Most Bankers Want to Update Their Cores — But Don’t Expect To

© Can Stock Photo Inc. / rutchapongBankers want modern cores — but most don’t plan to do anything about it.

That’s the slightly depressing conclusion of a recent study by NTT Data Consulting, formerly known as Carlisle & Gallagher.

While 80% of banks plan to assess their core systems within the next three years, just 4% expect to actually replace their cores over that same time period, according to the study.

Innovation is sweeping through financial services, but what factors are holding banks back? On the technical side, some argue the limiting factor is now design, not the technology, but this argument does not factor in the bank core. The problem is not the user interface on the mobile app, it’s the COBOL controlling batch processing of deposits.

Among other issues, antiquated core technology prevents realtime payment processing, a uniform cross-channel customer experience, and hobbles bank customer representatives trying to help frustrated customers. As a banker recently noted dryly, “There are still green screens running systems at a lot of banks — it’s just that customers can’t see them.”

NTT Data surveyed 114 bankers and 1,,010 consumers about their expectations regarding features and services. The conclusion, not surprisingly, was that consumer expectations are rising, and a consistent experience across channels is needed. Blame services like Apple Pay, Circle and Venmo, which make banking seem simple. Bankers’ expectations are rising too, and the limiting factor is the core system.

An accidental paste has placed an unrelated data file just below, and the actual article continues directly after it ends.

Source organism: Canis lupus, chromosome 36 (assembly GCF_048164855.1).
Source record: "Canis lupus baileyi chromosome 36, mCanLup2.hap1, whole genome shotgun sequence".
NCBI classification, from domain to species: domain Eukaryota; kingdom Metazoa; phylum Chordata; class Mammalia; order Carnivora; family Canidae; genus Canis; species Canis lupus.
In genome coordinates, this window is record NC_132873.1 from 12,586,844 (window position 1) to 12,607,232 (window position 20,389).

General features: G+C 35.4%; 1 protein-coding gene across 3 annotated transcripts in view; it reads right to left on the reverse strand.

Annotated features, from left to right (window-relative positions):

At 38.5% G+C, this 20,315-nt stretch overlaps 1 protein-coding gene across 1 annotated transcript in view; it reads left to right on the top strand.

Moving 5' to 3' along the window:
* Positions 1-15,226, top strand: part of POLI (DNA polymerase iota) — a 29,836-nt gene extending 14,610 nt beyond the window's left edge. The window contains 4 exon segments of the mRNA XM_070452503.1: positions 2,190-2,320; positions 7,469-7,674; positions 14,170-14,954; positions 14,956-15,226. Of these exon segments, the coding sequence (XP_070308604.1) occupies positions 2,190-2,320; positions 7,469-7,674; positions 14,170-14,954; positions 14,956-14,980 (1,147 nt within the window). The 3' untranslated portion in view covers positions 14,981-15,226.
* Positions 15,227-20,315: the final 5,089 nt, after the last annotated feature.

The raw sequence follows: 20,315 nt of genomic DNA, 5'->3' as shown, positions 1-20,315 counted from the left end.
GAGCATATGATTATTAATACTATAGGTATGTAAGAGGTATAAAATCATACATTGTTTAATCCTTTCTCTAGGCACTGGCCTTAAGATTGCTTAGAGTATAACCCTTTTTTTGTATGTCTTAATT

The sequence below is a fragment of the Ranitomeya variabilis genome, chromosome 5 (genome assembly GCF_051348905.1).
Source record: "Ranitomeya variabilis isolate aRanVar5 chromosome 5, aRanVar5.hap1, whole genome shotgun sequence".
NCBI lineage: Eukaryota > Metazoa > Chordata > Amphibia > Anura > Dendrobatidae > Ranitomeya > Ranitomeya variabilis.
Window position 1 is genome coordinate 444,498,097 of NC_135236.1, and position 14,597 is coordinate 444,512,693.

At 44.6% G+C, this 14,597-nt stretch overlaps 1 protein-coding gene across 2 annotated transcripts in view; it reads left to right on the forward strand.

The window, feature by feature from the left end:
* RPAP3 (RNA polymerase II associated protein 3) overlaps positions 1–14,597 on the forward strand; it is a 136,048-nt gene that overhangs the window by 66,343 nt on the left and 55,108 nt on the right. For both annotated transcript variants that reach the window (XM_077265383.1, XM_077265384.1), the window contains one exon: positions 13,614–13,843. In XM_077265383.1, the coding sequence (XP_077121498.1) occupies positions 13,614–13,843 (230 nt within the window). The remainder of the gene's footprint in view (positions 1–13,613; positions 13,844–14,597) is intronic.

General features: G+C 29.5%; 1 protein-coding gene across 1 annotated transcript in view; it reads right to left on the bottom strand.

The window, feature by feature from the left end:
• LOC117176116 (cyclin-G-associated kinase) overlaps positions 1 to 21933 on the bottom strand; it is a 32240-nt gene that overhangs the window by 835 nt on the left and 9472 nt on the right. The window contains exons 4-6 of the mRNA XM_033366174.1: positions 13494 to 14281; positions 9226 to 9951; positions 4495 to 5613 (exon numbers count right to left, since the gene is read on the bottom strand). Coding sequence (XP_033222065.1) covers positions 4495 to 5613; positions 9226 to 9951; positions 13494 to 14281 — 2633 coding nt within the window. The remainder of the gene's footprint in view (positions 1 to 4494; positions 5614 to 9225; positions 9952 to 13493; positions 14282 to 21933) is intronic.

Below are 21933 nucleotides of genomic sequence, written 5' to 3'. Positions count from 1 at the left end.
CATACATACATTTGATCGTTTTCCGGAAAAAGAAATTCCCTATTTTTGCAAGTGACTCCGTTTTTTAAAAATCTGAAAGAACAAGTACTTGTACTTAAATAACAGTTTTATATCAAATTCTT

Here are the limitations bankers identified with an 8 or higher on a scale of 1 to 10. All can be tied to the core deposit system.

  • Cost of responding to regulatory – 35%
  • Cost of maintaining legacy systems – 29%
  • Complexity of integrating with other systems – 29%
  • Cost of product development – 28%
  • Scalability of systems to support growth – 26%
  • Improving the customer experience – 26%

Peter Olynick, retail banking practice head for NTT Data, said that many bankers in the survey “believe if they can get that core to not be the anchor, it will get them some real improvements.”

The 80% planning to assess their cores is significant — assessing a bank core is itself an investment of time and resources. But Olynick also noted a sense of resignation in the industry. “Innovation costs too much and takes too long,” is a common refrain.

“Only 15% plan to do something with the core assessment,” Olynick said. And just 4% expect a wholesale replacement. 53% expect to increase investment in the current environment — what’s known as “keeping the lights on,” or “kicking the can down the road.”

“Ten, fifteen years ago, the risk of trying to modernize was greater than staying,” Olynick said. “But that risk has flip-flopped. It’s like working with a Model T chassis, and you kept adding power windows and doors, and expect to compete with Tesla.”

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